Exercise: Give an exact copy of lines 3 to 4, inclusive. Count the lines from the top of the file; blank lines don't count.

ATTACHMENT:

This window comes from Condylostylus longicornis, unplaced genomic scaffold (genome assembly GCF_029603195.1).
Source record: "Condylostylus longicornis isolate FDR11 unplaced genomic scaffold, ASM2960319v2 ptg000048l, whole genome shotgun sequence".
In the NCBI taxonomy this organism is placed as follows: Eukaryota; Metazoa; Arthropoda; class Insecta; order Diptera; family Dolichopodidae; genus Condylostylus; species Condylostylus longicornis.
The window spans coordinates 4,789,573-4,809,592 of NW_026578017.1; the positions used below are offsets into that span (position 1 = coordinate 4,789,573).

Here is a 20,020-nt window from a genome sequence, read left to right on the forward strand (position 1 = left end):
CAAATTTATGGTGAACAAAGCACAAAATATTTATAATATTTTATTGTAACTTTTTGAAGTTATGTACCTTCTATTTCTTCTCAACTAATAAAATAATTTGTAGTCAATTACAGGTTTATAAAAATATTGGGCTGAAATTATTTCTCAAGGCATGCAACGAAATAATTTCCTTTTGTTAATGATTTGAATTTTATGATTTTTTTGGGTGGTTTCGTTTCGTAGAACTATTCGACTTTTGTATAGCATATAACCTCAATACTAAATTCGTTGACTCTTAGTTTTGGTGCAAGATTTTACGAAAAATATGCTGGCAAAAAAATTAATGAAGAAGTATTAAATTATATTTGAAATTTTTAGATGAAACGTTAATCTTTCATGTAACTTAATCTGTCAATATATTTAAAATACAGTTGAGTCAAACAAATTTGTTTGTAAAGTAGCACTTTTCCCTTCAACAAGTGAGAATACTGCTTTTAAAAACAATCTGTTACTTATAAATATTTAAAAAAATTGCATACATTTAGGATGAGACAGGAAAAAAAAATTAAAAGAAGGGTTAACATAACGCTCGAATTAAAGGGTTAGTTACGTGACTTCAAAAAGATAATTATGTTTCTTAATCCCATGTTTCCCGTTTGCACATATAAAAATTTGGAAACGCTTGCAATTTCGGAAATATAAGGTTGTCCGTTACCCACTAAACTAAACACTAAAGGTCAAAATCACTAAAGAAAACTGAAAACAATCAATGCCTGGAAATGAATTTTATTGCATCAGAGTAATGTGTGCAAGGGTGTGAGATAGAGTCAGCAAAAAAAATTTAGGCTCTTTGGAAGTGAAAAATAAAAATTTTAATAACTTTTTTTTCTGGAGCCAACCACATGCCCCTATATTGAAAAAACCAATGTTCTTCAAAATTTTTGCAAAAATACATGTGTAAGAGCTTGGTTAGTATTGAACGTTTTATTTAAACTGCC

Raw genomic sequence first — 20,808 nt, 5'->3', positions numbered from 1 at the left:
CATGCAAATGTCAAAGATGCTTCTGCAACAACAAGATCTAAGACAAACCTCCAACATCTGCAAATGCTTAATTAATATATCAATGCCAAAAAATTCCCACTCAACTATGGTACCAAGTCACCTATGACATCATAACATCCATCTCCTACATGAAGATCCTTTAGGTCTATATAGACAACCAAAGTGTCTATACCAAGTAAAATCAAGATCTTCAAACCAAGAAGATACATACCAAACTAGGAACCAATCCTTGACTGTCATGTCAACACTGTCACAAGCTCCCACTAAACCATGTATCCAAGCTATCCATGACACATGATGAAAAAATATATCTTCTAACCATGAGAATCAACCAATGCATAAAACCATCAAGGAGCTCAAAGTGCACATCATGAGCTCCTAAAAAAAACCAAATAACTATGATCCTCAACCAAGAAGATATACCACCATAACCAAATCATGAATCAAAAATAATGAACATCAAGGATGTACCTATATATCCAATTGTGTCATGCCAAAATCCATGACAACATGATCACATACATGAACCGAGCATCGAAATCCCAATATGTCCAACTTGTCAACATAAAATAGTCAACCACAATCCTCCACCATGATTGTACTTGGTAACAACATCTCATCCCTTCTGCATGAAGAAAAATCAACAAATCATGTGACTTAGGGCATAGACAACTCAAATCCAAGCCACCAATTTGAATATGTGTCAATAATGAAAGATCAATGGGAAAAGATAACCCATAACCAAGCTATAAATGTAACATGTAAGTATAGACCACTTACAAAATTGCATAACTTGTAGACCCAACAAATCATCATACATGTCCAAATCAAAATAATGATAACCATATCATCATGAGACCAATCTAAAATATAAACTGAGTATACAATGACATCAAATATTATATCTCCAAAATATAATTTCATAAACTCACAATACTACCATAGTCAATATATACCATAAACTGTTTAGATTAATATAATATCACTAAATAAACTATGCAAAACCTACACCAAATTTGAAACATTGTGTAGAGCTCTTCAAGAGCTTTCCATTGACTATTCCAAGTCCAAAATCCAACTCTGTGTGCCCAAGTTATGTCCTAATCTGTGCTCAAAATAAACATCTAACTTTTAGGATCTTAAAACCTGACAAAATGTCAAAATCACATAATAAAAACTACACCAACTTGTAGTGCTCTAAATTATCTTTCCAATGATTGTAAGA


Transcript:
In the NCBI taxonomy this organism is placed as follows: Eukaryota; Metazoa; Arthropoda; class Insecta; order Diptera; family Dolichopodidae; genus Condylostylus; species Condylostylus longicornis.
The window spans coordinates 4,789,573-4,809,592 of NW_026578017.1; the positions used below are offsets into that span (position 1 = coordinate 4,789,573).